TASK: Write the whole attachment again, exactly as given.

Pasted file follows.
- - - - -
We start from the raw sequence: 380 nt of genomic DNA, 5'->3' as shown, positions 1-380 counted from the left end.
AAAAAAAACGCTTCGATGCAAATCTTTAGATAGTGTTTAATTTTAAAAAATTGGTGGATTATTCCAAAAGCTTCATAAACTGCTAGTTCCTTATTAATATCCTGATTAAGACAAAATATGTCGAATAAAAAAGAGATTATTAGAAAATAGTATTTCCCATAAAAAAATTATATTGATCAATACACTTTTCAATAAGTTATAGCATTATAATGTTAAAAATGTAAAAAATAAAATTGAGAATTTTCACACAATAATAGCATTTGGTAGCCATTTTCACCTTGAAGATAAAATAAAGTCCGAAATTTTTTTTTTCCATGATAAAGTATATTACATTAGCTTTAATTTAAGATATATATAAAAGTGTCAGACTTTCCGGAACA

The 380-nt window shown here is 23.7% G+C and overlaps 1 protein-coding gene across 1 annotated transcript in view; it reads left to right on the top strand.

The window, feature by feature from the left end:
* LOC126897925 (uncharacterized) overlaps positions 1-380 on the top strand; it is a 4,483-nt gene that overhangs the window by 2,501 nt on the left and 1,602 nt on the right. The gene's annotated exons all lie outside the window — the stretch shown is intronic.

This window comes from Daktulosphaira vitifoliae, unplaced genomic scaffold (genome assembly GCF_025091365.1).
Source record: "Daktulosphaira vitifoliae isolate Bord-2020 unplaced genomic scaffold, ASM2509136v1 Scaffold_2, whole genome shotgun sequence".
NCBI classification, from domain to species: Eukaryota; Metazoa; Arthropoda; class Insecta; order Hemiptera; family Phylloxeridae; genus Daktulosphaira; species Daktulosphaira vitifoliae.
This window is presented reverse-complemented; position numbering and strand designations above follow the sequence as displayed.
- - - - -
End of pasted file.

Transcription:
We start from the raw sequence: 380 nt of genomic DNA, 5'->3' as shown, positions 1-380 counted from the left end.
AAAAAAAACGCTTCGATGCAAATCTTTAGATAGTGTTTAATTTTAAAAAATTGGTGGATTATTCCAAAAGCTTCATAAACTGCTAGTTCCTTATTAATATCCTGATTAAGACAAAATATGTCGAATAAAAAAGAGATTATTAGAAAATAGTATTTCCCATAAAAAAATTATATTGATCAATACACTTTTCAATAAGTTATAGCATTATAATGTTAAAAATGTAAAAAATAAAATTGAGAATTTTCACACAATAATAGCATTTGGTAGCCATTTTCACCTTGAAGATAAAATAAAGTCCGAAATTTTTTTTTTCCATGATAAAGTATATTACATTAGCTTTAATTTAAGATATATATAAAAGTGTCAGACTTTCCGGAACA

The 380-nt window shown here is 23.7% G+C and overlaps 1 protein-coding gene across 1 annotated transcript in view; it reads left to right on the top strand.

The window, feature by feature from the left end:
* LOC126897925 (uncharacterized) overlaps positions 1-380 on the top strand; it is a 4,483-nt gene that overhangs the window by 2,501 nt on the left and 1,602 nt on the right. The gene's annotated exons all lie outside the window — the stretch shown is intronic.

This window comes from Daktulosphaira vitifoliae, unplaced genomic scaffold (genome assembly GCF_025091365.1).
Source record: "Daktulosphaira vitifoliae isolate Bord-2020 unplaced genomic scaffold, ASM2509136v1 Scaffold_2, whole genome shotgun sequence".
NCBI classification, from domain to species: Eukaryota; Metazoa; Arthropoda; class Insecta; order Hemiptera; family Phylloxeridae; genus Daktulosphaira; species Daktulosphaira vitifoliae.
This window is presented reverse-complemented; position numbering and strand designations above follow the sequence as displayed.